The focus of the second tour is the City of London and associated themes of finance, trade and commerce in Dickens’s works. Key historical sites of London’s financial district – Leadenhall Market, the Royal Exchange, the Bank of England, and the East India Company – provide the stimulus for guides Jon Henley and Veronica Horwell to talk about the changes in trade and finance during the Victorian period, from the expansion of trade routes throughout the British Empire to the shifts in business practice within the City. Dickens’s attitudes to money, particularly debt, are examined through reference to works like Dombey and Son, and the commentary also looks at Dickens’s idea of the law, moving through the College of Arms and the Old Bailey, before ending on the steps of St Paul’s Cathedral.
This tour is more diverse in its scope, but nonetheless successful in revealing some fascinating details of the city that otherwise go unnoticed: what was once the East India Company is now a bank, but the camels above its doors still remain as a tell-tale sign of its past; in the courtyard of a Victorian office building, the tour revealed a small abandoned graveyard; and tucked in corners of back-alleys are pubs such as Pickwick’s favourite The George and Vulture.
I was particularly interested in how the negotiation between past and present was handled and shaped by the experience of walking the streets. The tours often drew attention to features of the present London landscape – for example, noting that Warren’s Blacking Factory is now the rather foreboding black building of PriceWaterhouse Coopers. At times, too, the city today threw in its own chance happenings that provided apt accompaniment to the themes discussed: a passage from Dombey and Son about the destructive building of the railway line was sharply echoed by the cavernous space that has currently been created by a huge building site opposite the station. It was one of many ordinary, everyday features that I’d otherwise have paid no attention to, but which suddenly became re-perceived, refocused, in the context of the tour.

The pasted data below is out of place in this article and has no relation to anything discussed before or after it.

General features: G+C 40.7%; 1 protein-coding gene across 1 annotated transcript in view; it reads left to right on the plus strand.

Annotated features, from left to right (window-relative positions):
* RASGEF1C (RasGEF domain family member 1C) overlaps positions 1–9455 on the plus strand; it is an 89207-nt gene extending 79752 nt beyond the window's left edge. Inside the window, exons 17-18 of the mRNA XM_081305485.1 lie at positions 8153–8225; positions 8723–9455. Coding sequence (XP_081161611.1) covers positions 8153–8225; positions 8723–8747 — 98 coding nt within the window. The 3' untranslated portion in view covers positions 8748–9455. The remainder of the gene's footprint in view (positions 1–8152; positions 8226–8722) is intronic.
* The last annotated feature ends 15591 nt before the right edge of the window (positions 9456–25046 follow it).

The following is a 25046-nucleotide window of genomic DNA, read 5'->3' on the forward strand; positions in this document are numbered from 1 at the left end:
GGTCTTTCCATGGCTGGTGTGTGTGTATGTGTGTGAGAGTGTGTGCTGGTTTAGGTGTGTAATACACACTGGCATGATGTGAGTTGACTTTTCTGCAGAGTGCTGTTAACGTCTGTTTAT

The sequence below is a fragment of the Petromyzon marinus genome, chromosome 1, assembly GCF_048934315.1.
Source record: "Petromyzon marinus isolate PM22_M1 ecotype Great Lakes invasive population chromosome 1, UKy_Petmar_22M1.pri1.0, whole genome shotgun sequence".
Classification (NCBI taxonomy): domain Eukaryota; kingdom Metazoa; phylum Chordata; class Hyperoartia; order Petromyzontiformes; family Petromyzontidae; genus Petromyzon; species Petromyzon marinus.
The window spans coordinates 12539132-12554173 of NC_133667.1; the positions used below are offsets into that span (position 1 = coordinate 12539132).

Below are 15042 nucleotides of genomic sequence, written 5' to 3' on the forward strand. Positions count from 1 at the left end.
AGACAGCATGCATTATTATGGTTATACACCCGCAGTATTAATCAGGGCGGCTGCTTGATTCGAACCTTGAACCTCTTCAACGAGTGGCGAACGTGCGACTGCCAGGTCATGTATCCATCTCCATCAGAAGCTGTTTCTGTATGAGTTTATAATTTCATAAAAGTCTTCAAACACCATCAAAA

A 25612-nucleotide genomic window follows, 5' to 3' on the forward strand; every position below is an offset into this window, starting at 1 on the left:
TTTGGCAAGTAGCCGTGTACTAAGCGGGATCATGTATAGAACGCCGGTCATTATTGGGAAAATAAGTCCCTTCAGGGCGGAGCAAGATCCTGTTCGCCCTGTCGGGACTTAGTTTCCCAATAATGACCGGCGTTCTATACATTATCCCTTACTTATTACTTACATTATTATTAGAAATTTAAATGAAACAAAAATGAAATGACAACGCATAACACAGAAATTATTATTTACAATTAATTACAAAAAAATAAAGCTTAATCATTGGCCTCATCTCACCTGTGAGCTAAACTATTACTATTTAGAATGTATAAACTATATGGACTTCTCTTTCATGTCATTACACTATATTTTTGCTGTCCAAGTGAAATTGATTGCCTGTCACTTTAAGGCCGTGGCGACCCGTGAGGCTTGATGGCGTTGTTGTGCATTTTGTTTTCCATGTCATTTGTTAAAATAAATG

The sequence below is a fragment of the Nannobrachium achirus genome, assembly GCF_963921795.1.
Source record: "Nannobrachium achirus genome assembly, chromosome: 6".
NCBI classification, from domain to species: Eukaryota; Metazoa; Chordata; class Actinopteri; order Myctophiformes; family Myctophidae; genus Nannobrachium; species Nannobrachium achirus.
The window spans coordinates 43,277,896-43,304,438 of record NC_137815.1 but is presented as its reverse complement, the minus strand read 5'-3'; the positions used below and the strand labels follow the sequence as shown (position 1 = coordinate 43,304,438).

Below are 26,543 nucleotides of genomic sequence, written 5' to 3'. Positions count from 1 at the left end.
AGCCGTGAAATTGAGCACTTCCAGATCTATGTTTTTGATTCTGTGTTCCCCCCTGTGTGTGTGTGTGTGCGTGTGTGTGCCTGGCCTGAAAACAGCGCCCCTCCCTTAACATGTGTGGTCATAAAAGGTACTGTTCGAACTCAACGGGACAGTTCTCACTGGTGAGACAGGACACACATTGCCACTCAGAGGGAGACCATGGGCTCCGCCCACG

It’s this that I felt was most interesting, and ultimately most successful, about the idea of “Dickens’s London” that these tours created. I can admit now to an initial scepticism about the idea of retracing Dickens’s London and the kind of “real” experience that this purports to give: how can we meaningfully talk about stepping back in historical time or experiencing “Dickens’s London”? But for me, these tours were most interesting not so much in what they added to an understanding of Dickens’s life and works but rather in the way they created an experience of the city through Dickens: using fragments of Dickens’s works to open up the city afresh, bringing London into focus in new ways, these tours encouraged the walker to re-sharpen their perspectives and perceive the city anew.
And for that they were perfectly “Dickensian” in their offerings because whatever else “Dickens’s London” might mean, above all Dickens’s vision of London is about re-seeing the familiar aspects of the city that we’d typically gloss over, and creating a narrative that explores the power of place in shaping our everyday experiences. Walking Dickens’s London can’t ever recreate a “real” experience of Dickens’s London but this did, rather more successfully, recreate London through Dickens.
Dr Charlotte Mathieson is a Research Fellow at the University of Warwick’s Institute of Advanced Study, and teaches nineteenth-century literature in the Department of English and Comparative Literary Studies. She also writes on her research blog and you can find her on Twitter @cemathieson